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Penny wise and pound foolish? On the income from Germany’s foreign investments

Thomas Knetsch and Arne Nagengast ()

Review of World Economics (Weltwirtschaftliches Archiv), 2017, vol. 153, issue 4, 753-778

Abstract: Abstract Recently, Germany’s current account surpluses have been a cause of concern both in the public debate as well as in policy circles. Although accumulating net foreign assets appears reasonable against the background of population ageing, one of the criticisms that has been voiced repeatedly in this regard is that Germany’s savings are being squandered abroad. In order to disentangle the dynamics of the German investment income balance, we apply a novel decomposition framework to a rich German dataset spanning 11 different asset classes between 1999 and 2014. First, we show that Germany gained a yield privilege in this time period and that it would not have been more profitable to invest German savings in domestic assets. Second, the accumulation of net foreign assets accounted for 60% of the rise in the investment income balance. Third, the global decline in interest rates in the aftermath of the global financial crisis led to an appreciable dent in net investment income receipts, which leaves scope for a risk sharing interpretation.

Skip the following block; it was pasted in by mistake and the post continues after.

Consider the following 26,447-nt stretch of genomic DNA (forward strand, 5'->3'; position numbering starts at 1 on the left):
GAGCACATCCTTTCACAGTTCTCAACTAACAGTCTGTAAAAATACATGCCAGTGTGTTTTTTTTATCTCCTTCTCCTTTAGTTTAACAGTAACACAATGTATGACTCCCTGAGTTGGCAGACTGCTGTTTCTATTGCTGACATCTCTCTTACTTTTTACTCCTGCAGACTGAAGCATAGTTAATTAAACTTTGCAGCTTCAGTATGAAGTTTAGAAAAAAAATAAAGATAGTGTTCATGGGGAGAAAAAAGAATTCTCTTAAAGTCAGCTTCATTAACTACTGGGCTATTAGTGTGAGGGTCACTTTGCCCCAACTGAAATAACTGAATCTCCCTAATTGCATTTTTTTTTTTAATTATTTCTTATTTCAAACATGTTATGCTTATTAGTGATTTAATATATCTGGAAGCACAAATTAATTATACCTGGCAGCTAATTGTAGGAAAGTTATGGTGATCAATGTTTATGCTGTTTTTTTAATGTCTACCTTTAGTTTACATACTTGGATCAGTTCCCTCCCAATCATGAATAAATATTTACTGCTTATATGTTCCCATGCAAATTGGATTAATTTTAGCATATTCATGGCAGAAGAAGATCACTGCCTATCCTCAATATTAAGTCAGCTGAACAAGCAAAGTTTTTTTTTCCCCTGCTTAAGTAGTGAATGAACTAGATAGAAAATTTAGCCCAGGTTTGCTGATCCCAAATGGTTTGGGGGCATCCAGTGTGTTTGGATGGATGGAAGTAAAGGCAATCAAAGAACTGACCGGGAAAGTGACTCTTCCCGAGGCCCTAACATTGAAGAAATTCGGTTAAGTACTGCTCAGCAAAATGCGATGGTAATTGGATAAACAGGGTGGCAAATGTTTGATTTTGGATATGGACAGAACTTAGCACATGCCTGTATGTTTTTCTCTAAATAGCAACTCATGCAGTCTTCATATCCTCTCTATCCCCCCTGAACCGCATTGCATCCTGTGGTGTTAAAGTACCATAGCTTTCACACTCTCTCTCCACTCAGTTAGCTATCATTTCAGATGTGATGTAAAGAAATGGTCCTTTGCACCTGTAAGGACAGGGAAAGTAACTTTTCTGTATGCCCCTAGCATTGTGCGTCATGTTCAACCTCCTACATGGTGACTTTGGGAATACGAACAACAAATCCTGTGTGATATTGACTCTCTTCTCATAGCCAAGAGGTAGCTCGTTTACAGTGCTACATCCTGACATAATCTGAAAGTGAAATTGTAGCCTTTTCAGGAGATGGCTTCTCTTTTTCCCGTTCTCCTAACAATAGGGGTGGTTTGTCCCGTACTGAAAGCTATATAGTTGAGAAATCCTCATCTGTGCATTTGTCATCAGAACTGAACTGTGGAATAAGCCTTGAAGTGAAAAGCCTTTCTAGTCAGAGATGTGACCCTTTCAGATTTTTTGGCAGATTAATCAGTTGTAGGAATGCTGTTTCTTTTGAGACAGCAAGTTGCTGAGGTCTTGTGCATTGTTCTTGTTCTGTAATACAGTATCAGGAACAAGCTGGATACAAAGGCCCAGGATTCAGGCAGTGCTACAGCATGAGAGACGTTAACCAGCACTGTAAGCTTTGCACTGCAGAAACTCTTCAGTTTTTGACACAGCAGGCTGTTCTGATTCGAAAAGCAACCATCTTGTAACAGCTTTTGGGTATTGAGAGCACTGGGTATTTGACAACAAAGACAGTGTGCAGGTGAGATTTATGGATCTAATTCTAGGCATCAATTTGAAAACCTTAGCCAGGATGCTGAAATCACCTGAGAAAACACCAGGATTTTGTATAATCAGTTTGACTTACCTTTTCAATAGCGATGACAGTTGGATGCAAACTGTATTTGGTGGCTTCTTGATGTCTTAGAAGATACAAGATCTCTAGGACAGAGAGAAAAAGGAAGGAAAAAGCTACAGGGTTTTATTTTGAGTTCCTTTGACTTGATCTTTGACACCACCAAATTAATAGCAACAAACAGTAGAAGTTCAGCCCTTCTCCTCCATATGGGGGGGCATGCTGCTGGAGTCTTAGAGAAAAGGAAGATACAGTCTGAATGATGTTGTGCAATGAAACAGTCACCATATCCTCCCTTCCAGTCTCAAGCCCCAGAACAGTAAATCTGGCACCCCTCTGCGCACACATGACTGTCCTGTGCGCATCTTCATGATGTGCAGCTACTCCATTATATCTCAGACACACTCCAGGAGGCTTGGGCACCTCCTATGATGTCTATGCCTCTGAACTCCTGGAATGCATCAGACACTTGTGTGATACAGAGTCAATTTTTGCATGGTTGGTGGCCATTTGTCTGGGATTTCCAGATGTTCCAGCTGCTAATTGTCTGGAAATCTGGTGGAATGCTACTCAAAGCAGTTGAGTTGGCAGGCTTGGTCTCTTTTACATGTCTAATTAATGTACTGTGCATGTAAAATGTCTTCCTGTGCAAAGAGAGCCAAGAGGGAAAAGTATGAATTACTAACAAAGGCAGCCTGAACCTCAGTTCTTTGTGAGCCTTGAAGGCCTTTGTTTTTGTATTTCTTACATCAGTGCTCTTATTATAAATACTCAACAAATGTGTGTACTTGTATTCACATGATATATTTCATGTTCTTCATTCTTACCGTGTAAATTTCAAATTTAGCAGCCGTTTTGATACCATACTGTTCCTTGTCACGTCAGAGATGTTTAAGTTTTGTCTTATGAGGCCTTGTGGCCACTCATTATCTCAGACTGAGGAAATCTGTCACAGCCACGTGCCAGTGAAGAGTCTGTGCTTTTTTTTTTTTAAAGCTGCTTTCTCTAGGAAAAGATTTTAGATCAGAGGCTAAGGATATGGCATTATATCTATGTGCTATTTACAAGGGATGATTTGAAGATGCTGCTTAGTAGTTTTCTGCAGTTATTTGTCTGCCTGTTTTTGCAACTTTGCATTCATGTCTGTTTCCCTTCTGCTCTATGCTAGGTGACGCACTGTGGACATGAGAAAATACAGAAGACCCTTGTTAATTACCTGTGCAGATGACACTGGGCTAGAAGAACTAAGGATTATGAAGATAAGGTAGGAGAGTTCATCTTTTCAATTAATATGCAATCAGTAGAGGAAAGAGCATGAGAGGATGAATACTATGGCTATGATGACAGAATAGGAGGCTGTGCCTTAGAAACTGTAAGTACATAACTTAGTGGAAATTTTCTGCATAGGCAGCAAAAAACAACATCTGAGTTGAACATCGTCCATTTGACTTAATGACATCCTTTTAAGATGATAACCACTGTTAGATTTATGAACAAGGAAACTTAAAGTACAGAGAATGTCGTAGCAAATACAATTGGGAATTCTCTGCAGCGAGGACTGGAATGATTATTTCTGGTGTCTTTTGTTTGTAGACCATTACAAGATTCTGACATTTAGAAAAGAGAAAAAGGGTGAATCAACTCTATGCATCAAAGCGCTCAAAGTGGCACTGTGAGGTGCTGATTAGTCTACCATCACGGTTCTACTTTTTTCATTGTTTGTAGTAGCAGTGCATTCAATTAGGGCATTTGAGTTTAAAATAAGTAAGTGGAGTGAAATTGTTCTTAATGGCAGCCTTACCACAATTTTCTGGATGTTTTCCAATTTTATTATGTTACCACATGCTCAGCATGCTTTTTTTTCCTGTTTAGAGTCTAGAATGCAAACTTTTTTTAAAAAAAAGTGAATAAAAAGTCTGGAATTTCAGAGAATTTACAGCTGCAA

Keywords: Investment income balance; Return differential; Exorbitant privilege; International risk sharing (search for similar items in EconPapers)
JEL-codes: E50 F36 F45 G15 (search for similar items in EconPapers)
Date: 2017
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Working Paper: On the dynamics of the investment income balance (2016) Downloads
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DOI: 10.1007/s10290-017-0283-3

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Review of World Economics (Weltwirtschaftliches Archiv) is currently edited by Paul Bergin, Holger Görg, Cédric Tille and Gerald Willmann

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Handle: RePEc:spr:weltar:v:153:y:2017:i:4:d:10.1007_s10290-017-0283-3